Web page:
Wednesday, March 19, 2008


I've come to realize that I am not painting the whole picture of my experiences in Kosovo thus far. So I suppose I will start with Sunday.

Sunday was our first full day here in Kosovo. Vanessa, Karen, Clay and I went with Arben, an refreshingly original man from World Vision. We drove to Prizren, a city in southern Kosovo. We made many stops along the way just to get a feel for the country and to practice a bit more with our cameras. After the excruciatingly long time spent cramped in a plane, it felt wonderful to get out and experience the unfamiliar. We stopped at a ski resort and took some landscape photographs. We also spotted a large group of men and boys playing soccer in a field so we pulled over. Just as we did, some KFOR who were walking down the road came to the field. We had hoped that they would start a game but they just posed for a few photos and went on their way.

Prizren was the most beautiful sight. One of the most memorable moments was visiting an extremely old Catholic church in the middle of town. Some people were making renovations inside and when we were leaving, we ran into the pastor and got a chance to speak with him about the history of the church and about Prizren.

It was a sightseeing day, no doubt, but I think that it was necessary.

Monday I spent in Gracanica, a suburb of Prishtina, with Lindsay and Isaak. We visited three different families. The first was Alexsandra and Goran Rakic. They were a young couple and they lived in a small home with their 18-month-old son, Dmitri. Alexsandra worked as a journalist but her husband, Goran lost his job in the ministry of transportation in Kosovo because he is Serbian. Alexsandra lamented about feeling imprisoned in her own home because of all of the Albanians moving in. They are moving to central Serbia soon because they feel the move would be best for everyone. One of the biggest reasons is their child. "There is no playground here," Alexsandra says. She foresees a brighter future for her son in Serbia. Goran also sees better opportunities in Serbia but is still reluctant to leave because his father is buried here in Kosovo. His grave is just across the street from the village.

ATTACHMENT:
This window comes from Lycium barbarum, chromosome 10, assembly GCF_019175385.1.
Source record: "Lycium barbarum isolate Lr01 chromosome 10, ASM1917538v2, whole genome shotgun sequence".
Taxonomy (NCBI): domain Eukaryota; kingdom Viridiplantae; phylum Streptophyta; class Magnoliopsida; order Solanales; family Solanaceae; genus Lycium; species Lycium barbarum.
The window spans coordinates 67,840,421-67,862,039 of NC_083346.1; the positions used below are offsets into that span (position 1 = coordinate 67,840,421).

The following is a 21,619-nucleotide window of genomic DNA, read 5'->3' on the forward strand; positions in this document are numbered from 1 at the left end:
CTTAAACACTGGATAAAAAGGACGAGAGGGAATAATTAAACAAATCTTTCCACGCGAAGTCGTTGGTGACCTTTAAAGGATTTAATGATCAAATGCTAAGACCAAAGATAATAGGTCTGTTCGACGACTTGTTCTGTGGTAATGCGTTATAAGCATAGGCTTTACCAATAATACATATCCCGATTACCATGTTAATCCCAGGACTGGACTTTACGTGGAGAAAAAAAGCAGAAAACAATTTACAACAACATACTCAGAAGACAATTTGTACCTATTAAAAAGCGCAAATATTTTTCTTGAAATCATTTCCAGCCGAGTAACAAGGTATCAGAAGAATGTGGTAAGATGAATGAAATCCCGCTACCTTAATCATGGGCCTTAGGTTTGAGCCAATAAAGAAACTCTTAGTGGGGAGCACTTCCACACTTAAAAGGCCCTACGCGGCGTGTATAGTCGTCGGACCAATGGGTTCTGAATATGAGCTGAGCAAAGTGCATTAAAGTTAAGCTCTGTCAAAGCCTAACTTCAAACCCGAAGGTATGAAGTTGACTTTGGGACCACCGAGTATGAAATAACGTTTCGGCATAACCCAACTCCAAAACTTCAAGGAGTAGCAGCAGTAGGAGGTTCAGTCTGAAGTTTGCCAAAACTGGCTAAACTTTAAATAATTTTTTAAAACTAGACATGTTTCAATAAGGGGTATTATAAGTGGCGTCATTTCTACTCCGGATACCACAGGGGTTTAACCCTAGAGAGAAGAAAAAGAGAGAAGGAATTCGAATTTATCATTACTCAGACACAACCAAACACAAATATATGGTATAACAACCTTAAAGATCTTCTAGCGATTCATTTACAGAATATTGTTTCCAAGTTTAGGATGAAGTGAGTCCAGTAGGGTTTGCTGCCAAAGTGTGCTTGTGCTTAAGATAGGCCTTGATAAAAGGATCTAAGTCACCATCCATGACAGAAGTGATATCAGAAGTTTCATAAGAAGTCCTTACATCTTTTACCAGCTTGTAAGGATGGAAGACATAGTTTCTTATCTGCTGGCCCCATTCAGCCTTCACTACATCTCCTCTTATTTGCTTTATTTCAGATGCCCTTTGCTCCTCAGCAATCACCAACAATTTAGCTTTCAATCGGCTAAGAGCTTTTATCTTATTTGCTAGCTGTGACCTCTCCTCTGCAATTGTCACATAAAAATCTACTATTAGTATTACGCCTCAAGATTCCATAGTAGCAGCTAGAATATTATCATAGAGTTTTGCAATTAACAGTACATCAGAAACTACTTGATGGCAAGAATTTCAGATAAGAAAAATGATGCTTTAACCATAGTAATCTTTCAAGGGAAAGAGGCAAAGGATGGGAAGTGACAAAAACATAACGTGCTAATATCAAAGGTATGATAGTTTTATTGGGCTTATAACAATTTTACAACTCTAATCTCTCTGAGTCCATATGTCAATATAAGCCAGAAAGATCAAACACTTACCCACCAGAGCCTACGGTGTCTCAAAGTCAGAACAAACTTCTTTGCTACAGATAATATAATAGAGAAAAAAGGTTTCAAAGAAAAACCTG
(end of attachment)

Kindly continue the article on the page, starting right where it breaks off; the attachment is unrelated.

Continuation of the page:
The second family we visited was much older than the first. Dragan Lecic and his wife live with his parents in a home they have had their whole lives. It was interesting because Lecic's wife also mentioned feeling imprisoned in the village because of the Albanians who were purchasing the land surrounding their home. The Lecic's differed from the first family, however, because they are sticking around. They mentioned that it is understandable for younger families, such as the Rakic's, to leave because they have a lesser sense of perspective.

The third visit was short and fairly uneventful.